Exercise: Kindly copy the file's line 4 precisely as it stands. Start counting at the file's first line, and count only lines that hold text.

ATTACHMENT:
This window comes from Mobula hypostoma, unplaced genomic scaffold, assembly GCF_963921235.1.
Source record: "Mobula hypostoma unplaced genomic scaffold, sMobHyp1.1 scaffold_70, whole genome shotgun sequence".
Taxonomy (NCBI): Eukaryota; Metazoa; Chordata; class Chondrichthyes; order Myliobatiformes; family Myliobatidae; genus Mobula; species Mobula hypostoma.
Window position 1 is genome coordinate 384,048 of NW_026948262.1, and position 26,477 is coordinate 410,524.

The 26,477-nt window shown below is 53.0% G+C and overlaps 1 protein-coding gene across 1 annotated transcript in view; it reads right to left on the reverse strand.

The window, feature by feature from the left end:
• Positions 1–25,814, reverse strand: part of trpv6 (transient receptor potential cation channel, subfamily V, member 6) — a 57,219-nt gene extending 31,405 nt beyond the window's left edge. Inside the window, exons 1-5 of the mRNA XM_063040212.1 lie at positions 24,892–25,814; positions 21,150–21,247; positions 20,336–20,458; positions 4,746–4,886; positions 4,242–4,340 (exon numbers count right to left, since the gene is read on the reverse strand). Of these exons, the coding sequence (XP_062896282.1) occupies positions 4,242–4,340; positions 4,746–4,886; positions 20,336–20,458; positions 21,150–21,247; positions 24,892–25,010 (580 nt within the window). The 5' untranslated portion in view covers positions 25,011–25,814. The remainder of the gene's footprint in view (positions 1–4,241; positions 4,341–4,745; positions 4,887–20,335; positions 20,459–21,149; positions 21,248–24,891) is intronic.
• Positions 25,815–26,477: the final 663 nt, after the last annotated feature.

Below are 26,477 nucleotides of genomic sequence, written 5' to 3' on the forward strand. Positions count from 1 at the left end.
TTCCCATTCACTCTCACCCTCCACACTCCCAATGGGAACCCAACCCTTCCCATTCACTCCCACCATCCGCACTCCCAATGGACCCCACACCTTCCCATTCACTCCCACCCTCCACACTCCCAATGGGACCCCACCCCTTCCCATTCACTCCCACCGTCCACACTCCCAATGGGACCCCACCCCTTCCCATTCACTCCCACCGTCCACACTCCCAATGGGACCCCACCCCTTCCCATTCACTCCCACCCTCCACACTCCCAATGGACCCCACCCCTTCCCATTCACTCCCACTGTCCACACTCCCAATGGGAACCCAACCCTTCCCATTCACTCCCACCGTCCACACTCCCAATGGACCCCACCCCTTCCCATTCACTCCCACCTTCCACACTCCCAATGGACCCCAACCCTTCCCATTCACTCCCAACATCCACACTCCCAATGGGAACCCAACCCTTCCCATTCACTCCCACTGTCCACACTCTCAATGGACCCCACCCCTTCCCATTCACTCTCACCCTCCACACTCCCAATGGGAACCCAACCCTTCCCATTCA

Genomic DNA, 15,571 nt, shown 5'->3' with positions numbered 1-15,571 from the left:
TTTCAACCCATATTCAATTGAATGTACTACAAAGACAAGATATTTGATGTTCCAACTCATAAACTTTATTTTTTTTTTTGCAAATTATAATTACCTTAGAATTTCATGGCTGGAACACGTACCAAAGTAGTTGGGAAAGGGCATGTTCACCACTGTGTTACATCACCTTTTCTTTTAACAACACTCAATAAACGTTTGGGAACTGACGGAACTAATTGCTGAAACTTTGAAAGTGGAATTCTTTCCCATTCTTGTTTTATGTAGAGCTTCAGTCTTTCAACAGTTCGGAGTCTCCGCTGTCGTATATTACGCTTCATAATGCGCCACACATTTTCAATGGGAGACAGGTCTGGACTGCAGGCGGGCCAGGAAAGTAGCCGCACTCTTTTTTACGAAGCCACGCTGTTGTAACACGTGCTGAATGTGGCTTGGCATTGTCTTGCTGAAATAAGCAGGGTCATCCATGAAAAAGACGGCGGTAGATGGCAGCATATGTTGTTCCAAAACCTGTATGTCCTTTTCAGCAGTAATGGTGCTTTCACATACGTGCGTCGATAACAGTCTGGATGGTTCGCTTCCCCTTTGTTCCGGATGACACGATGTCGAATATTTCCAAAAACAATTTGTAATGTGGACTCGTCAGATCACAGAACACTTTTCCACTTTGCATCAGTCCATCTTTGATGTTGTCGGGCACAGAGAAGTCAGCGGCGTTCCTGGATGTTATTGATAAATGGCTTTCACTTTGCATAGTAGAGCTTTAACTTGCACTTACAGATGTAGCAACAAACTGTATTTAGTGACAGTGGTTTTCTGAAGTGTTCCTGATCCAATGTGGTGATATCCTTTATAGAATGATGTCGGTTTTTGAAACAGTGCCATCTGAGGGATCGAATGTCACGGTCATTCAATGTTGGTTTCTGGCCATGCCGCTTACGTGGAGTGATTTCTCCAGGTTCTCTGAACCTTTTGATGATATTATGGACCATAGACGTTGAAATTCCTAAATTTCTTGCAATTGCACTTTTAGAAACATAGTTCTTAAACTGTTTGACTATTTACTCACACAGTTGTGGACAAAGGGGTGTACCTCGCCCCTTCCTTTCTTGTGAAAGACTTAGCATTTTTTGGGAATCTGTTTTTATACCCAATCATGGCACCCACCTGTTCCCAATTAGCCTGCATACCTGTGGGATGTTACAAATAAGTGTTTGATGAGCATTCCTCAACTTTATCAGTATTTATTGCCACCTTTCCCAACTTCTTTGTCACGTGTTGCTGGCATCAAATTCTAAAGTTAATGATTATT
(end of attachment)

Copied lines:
Window position 1 is genome coordinate 384,048 of NW_026948262.1, and position 26,477 is coordinate 410,524.